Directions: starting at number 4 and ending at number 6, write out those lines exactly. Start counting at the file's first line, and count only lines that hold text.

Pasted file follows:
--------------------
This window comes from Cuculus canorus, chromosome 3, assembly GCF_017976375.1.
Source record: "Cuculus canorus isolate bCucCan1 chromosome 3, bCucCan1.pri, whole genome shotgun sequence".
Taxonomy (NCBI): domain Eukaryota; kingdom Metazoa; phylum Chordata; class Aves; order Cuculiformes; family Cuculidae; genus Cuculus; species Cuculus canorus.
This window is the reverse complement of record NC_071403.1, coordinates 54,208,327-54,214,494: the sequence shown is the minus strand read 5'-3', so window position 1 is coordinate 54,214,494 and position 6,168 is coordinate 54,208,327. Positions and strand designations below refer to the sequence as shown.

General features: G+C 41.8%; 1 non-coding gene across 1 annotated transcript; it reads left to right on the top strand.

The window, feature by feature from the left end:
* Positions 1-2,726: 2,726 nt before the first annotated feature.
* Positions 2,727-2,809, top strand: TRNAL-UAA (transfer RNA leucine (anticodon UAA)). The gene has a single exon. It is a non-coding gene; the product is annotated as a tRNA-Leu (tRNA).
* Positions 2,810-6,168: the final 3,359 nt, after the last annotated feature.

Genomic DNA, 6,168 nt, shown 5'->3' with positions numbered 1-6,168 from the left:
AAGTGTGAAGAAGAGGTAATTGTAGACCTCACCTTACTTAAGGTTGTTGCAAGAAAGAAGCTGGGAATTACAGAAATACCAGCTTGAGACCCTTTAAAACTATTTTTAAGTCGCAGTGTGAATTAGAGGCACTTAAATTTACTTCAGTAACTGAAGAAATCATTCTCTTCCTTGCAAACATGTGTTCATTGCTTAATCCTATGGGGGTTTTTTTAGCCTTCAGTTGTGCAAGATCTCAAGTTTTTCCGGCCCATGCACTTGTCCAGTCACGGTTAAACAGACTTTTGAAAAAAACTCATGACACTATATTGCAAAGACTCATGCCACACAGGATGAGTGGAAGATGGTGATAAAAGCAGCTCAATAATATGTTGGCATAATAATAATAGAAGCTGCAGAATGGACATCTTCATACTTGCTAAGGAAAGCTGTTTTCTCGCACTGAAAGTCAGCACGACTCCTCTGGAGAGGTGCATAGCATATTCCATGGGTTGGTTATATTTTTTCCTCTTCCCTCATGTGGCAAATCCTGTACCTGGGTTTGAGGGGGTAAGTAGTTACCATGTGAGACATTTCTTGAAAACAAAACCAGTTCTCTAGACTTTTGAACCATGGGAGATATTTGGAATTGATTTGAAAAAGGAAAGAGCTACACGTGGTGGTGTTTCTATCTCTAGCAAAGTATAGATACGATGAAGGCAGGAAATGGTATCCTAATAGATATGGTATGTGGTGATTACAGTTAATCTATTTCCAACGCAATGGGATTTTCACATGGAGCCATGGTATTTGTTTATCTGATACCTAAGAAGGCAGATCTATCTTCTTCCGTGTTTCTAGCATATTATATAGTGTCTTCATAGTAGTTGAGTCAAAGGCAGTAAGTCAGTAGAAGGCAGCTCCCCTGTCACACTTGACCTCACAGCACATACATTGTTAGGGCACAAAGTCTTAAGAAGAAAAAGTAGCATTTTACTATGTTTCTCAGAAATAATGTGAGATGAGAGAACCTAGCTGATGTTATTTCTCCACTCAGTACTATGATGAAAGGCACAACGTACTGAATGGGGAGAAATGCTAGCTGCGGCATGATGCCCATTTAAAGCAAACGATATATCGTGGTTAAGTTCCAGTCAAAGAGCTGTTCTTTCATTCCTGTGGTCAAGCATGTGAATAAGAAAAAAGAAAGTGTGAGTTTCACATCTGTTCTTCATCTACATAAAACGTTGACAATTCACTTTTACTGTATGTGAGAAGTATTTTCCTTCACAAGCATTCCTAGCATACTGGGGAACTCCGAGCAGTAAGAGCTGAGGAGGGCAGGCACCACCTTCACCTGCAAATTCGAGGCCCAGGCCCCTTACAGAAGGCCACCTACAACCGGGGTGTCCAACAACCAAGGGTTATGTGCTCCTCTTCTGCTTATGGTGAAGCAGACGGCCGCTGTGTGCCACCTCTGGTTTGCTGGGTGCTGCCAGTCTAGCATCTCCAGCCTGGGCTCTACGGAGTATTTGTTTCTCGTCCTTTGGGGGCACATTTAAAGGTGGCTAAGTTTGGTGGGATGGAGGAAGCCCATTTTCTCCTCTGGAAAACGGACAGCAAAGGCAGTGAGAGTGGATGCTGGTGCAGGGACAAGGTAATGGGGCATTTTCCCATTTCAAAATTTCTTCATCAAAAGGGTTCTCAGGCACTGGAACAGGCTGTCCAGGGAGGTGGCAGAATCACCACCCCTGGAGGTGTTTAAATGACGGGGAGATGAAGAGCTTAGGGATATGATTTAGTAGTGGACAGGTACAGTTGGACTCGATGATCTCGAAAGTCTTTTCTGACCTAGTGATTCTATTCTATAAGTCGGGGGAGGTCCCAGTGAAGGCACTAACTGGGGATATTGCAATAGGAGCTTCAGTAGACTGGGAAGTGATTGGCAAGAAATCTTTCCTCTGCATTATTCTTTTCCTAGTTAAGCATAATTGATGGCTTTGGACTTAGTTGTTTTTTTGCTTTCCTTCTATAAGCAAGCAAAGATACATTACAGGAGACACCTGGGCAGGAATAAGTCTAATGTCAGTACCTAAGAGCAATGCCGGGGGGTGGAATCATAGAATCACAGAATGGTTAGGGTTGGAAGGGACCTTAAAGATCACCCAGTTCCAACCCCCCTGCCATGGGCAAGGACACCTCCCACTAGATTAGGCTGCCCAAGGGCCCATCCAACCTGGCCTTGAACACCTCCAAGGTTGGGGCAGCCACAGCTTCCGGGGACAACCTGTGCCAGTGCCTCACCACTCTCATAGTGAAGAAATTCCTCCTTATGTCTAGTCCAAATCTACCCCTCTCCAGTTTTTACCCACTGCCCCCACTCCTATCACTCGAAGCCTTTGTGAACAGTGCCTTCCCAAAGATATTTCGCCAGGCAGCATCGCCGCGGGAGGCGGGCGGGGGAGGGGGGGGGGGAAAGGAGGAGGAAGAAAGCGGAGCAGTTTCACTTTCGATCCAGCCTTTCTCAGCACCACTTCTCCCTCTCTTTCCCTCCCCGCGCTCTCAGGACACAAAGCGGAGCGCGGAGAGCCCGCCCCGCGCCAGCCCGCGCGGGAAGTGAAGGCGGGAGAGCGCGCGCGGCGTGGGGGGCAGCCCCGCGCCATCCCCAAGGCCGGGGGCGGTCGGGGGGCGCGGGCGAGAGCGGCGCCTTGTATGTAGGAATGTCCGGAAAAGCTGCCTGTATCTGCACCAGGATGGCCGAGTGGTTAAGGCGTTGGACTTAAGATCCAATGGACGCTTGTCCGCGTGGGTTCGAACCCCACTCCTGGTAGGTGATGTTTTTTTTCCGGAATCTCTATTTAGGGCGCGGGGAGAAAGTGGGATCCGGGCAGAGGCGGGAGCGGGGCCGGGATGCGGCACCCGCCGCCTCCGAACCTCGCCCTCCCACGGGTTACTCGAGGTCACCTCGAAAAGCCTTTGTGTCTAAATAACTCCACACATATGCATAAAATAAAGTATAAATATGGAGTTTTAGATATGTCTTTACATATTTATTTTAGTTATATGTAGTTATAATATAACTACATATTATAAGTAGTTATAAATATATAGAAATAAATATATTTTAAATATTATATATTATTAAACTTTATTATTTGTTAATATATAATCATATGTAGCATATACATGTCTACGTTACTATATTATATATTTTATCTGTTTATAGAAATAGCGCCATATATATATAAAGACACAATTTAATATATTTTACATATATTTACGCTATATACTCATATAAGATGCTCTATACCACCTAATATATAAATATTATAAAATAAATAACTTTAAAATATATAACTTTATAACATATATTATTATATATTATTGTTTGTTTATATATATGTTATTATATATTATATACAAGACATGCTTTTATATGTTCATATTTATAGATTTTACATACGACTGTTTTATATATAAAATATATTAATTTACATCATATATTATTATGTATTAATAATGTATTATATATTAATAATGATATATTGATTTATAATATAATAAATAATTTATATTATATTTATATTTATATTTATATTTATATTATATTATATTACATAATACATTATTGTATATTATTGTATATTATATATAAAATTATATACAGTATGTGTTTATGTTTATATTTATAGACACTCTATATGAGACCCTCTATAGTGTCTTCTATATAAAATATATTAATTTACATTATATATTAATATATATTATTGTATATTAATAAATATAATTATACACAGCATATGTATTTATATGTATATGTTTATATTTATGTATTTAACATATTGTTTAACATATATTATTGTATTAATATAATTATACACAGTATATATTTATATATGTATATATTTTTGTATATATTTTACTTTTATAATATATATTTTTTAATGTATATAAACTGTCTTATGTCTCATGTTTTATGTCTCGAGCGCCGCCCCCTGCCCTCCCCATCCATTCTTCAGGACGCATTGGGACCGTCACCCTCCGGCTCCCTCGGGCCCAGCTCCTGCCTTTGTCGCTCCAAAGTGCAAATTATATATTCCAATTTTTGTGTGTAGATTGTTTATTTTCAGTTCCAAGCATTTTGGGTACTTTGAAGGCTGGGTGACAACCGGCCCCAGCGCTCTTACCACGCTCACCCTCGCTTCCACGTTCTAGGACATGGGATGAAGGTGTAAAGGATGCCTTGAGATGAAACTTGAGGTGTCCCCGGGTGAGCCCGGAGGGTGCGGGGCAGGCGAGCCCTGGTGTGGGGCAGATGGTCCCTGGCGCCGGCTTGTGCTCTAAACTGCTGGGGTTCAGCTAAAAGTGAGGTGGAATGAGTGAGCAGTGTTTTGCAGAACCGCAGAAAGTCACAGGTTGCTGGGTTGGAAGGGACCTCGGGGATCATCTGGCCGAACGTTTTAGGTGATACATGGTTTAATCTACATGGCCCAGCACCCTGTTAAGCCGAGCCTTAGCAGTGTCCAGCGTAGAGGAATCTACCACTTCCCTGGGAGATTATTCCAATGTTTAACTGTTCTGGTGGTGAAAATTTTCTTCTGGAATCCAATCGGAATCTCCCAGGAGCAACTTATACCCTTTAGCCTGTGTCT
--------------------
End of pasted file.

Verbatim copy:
This window is the reverse complement of record NC_071403.1, coordinates 54,208,327-54,214,494: the sequence shown is the minus strand read 5'-3', so window position 1 is coordinate 54,214,494 and position 6,168 is coordinate 54,208,327. Positions and strand designations below refer to the sequence as shown.

General features: G+C 41.8%; 1 non-coding gene across 1 annotated transcript; it reads left to right on the top strand.

The window, feature by feature from the left end: